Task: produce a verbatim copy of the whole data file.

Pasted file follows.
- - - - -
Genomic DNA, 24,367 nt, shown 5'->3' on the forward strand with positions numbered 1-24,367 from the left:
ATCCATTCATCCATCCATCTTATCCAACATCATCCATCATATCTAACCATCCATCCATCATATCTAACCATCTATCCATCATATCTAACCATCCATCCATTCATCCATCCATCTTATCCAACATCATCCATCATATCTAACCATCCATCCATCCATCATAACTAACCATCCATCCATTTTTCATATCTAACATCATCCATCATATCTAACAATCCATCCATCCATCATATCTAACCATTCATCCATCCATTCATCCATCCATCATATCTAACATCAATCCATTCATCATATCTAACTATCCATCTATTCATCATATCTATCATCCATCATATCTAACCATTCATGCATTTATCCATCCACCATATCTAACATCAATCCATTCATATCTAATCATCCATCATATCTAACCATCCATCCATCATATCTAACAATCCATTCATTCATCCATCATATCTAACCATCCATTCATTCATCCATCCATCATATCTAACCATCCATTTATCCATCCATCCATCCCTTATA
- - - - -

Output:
Genomic DNA, 24,367 nt, shown 5'->3' on the forward strand with positions numbered 1-24,367 from the left:
ATCCATTCATCCATCCATCTTATCCAACATCATCCATCATATCTAACCATCCATCCATCATATCTAACCATCTATCCATCATATCTAACCATCCATCCATTCATCCATCCATCTTATCCAACATCATCCATCATATCTAACCATCCATCCATCCATCATAACTAACCATCCATCCATTTTTCATATCTAACATCATCCATCATATCTAACAATCCATCCATCCATCATATCTAACCATTCATCCATCCATTCATCCATCCATCATATCTAACATCAATCCATTCATCATATCTAACTATCCATCTATTCATCATATCTATCATCCATCATATCTAACCATTCATGCATTTATCCATCCACCATATCTAACATCAATCCATTCATATCTAATCATCCATCATATCTAACCATCCATCCATCATATCTAACAATCCATTCATTCATCCATCATATCTAACCATCCATTCATTCATCCATCCATCATATCTAACCATCCATTTATCCATCCATCCATCCCTTATA